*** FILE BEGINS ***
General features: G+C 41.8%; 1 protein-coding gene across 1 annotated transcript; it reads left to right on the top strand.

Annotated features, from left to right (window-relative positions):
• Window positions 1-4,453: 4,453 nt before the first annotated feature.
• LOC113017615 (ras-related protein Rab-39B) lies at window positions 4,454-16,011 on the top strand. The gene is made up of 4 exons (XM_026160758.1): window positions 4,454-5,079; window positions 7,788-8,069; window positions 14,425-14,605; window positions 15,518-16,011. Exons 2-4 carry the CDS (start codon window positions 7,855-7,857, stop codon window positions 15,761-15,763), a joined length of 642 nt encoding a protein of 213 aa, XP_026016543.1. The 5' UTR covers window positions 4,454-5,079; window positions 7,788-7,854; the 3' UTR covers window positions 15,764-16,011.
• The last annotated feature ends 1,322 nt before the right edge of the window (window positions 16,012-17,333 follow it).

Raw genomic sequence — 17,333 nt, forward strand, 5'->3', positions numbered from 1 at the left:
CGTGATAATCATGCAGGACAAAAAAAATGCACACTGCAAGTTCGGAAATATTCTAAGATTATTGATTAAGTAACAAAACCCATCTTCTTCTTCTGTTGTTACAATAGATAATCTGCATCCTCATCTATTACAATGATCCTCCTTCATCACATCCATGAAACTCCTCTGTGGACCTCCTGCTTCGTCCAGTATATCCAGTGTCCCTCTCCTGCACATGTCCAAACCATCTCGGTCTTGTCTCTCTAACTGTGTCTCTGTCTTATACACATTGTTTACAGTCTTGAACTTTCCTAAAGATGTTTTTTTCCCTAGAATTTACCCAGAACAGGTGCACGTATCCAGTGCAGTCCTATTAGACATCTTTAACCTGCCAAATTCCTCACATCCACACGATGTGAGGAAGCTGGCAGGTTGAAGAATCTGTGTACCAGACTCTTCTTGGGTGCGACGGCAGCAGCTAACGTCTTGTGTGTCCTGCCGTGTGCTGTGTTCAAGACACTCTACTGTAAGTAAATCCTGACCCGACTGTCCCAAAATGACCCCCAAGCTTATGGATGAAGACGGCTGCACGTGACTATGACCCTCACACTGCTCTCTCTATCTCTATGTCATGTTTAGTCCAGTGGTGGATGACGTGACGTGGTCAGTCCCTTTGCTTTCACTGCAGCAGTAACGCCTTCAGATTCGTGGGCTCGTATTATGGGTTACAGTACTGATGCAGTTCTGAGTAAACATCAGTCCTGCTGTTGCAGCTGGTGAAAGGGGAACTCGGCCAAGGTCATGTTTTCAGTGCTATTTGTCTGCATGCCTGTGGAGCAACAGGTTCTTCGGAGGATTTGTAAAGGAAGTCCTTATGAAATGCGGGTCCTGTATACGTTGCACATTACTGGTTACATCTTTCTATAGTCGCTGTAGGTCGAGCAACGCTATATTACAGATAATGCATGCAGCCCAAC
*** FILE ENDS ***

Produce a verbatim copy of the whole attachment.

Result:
General features: G+C 41.8%; 1 protein-coding gene across 1 annotated transcript; it reads left to right on the top strand.

Annotated features, from left to right (window-relative positions):
• Window positions 1-4,453: 4,453 nt before the first annotated feature.
• LOC113017615 (ras-related protein Rab-39B) lies at window positions 4,454-16,011 on the top strand. The gene is made up of 4 exons (XM_026160758.1): window positions 4,454-5,079; window positions 7,788-8,069; window positions 14,425-14,605; window positions 15,518-16,011. Exons 2-4 carry the CDS (start codon window positions 7,855-7,857, stop codon window positions 15,761-15,763), a joined length of 642 nt encoding a protein of 213 aa, XP_026016543.1. The 5' UTR covers window positions 4,454-5,079; window positions 7,788-7,854; the 3' UTR covers window positions 15,764-16,011.
• The last annotated feature ends 1,322 nt before the right edge of the window (window positions 16,012-17,333 follow it).

Raw genomic sequence — 17,333 nt, forward strand, 5'->3', positions numbered from 1 at the left:
CGTGATAATCATGCAGGACAAAAAAAATGCACACTGCAAGTTCGGAAATATTCTAAGATTATTGATTAAGTAACAAAACCCATCTTCTTCTTCTGTTGTTACAATAGATAATCTGCATCCTCATCTATTACAATGATCCTCCTTCATCACATCCATGAAACTCCTCTGTGGACCTCCTGCTTCGTCCAGTATATCCAGTGTCCCTCTCCTGCACATGTCCAAACCATCTCGGTCTTGTCTCTCTAACTGTGTCTCTGTCTTATACACATTGTTTACAGTCTTGAACTTTCCTAAAGATGTTTTTTTCCCTAGAATTTACCCAGAACAGGTGCACGTATCCAGTGCAGTCCTATTAGACATCTTTAACCTGCCAAATTCCTCACATCCACACGATGTGAGGAAGCTGGCAGGTTGAAGAATCTGTGTACCAGACTCTTCTTGGGTGCGACGGCAGCAGCTAACGTCTTGTGTGTCCTGCCGTGTGCTGTGTTCAAGACACTCTACTGTAAGTAAATCCTGACCCGACTGTCCCAAAATGACCCCCAAGCTTATGGATGAAGACGGCTGCACGTGACTATGACCCTCACACTGCTCTCTCTATCTCTATGTCATGTTTAGTCCAGTGGTGGATGACGTGACGTGGTCAGTCCCTTTGCTTTCACTGCAGCAGTAACGCCTTCAGATTCGTGGGCTCGTATTATGGGTTACAGTACTGATGCAGTTCTGAGTAAACATCAGTCCTGCTGTTGCAGCTGGTGAAAGGGGAACTCGGCCAAGGTCATGTTTTCAGTGCTATTTGTCTGCATGCCTGTGGAGCAACAGGTTCTTCGGAGGATTTGTAAAGGAAGTCCTTATGAAATGCGGGTCCTGTATACGTTGCACATTACTGGTTACATCTTTCTATAGTCGCTGTAGGTCGAGCAACGCTATATTACAGATAATGCATGCAGCCCAAC